Helsinki Central station. By Ralf Roletschek (talk) - Fahrradtechnik auf fahrradmonteur.de (Own work) [FAL or GFDL 1.2], via Wikimedia Commons Helsinki Central station. Photo by Ralf Roletschek (talk) – Fahrradtechnik auf…

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2019 report on #buildingpassions

2019 was an interesting year for me.

I wrote and self-published my first book!

I also managed to see through a four-year application for an English Heritage Blue Plaque for Sir John Wolfe Barry. On 19 November a plaque was finally put up on the London house where he died a little over a century ago. This coincided with 125 years since he completed the build of Tower Bridge with his partner Henry Marc Brunel (son of the great Isambard Brunel).

I also gave my first public lecture via the South East STEM Hub in Canterbury, to an audience ranging from primary school age to the retired. It was made interactive with help from an engineering contact, who demonstrated a scale version of a wooden arched bridge held up only by tension and cantilever action – and we managed to get three kids to stand on it!

Finally, I started scoping research looking at the development of Art Nouveau architecture in the UK, Belgium and France, to see how it was influenced by building standards.

I need to thank my wife Viktoriya for valiantly supporting me during the year. We had just moved to a new house out of London and are still adjusting to a different lifestyle away from the metropolis and close friends.

Oh and I did a bit of my own building. Just a garden decking area mind you, but it made me appreciate the skills needed to design, plan and complete a structure.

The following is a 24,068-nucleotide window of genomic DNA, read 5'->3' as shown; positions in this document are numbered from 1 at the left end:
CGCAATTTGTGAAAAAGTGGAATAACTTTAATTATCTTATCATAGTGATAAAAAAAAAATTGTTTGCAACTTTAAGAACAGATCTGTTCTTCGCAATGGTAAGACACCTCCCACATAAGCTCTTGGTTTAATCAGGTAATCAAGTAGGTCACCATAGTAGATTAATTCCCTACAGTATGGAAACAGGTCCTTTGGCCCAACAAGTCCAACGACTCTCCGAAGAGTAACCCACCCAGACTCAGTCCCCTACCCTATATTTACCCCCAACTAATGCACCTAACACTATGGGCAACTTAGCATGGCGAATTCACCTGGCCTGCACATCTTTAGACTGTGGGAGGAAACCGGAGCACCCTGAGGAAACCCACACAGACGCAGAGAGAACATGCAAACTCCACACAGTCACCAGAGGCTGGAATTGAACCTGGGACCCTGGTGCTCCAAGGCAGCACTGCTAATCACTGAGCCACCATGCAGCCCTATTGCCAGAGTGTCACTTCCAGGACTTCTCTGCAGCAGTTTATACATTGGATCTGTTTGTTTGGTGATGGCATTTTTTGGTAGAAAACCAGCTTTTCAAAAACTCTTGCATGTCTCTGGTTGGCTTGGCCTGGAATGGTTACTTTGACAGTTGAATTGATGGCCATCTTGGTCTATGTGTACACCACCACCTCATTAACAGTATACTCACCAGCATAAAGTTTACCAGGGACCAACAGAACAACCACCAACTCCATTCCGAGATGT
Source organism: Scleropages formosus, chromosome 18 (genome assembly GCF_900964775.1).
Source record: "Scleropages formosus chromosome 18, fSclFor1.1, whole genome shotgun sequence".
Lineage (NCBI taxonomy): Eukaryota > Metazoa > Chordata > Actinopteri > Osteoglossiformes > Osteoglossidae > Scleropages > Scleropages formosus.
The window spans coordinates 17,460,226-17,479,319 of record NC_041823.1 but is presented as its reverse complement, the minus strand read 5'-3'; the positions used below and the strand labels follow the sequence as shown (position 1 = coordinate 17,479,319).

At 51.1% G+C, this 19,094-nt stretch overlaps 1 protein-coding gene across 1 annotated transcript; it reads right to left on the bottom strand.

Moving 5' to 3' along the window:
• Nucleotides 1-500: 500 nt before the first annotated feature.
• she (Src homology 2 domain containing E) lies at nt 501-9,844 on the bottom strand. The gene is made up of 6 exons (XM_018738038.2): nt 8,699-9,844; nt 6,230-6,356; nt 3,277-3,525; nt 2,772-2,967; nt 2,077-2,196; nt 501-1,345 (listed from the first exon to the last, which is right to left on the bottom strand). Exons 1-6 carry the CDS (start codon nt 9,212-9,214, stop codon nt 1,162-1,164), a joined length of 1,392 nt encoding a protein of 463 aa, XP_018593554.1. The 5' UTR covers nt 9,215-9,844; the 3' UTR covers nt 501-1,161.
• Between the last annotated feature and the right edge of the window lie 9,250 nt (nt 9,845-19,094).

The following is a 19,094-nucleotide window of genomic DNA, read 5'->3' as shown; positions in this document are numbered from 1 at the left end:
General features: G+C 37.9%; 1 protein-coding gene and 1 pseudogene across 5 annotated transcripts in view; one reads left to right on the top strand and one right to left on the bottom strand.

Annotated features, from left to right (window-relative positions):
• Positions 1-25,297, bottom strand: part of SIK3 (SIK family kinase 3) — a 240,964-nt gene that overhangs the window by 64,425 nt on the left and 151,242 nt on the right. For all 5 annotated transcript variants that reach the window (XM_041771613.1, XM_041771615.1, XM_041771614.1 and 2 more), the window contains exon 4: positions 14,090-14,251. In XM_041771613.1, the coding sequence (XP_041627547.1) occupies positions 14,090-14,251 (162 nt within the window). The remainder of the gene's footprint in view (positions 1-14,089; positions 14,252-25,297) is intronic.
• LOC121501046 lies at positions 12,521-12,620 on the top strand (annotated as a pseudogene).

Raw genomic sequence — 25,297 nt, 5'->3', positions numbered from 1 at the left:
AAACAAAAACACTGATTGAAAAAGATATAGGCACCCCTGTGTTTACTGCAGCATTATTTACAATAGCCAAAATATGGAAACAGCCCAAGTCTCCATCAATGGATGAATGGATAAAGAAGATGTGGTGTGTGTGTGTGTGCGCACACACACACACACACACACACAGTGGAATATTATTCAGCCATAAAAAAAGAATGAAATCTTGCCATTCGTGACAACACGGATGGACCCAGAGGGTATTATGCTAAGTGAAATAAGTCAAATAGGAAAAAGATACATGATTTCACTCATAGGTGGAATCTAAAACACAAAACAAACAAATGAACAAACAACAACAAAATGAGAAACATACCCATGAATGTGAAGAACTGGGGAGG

We should celebrate these passionately!

Just 3 days until the #buildingpassions book launch

I’m launching the print copy of ‘Building Passions’ on Wednesday 20 November in Central London. The e-book has been out since September on www.kobo.com . The full title is Brunel, Barry and ‘modern’ Victorian architecture .

The day before that, English Heritage will put up a Blue Plaque on the house in Chelsea where Sir John Wolfe Barry lived and died.

Both of these events will be a major personal milestone for me as an historian and author. But they also represent the first steps, I hope, in my shared efforts to expand our knowledge about the built environment. As I have recognised in my book, Roma Agrawal really started this for many of us with her fantastic book ‘BUILT’.

What happens after the book is launched?

Well, I’m writing my next one, an historical novel based on the life of my grandfather Baron Lex von Behr, who may have been a spy … I hope to publish it in 2020, a century after he escaped from the clutches of Soviet Red Guards in what is modern day Uzbekistan.

I will continue to promote ‘Building Passions’ through the website and give talks about it to local audiences in Kent where I live.

I’m also thinking about doing academic research linked to one of the themes in the book – what helped define architectural ‘modernity’ in the Victorian era, how does this link to our built environment legacy, and why is it important for the current process of quality design and build?

Or something along those lines …

When you first get your own book, it’s like seeing a new child #buildingpassions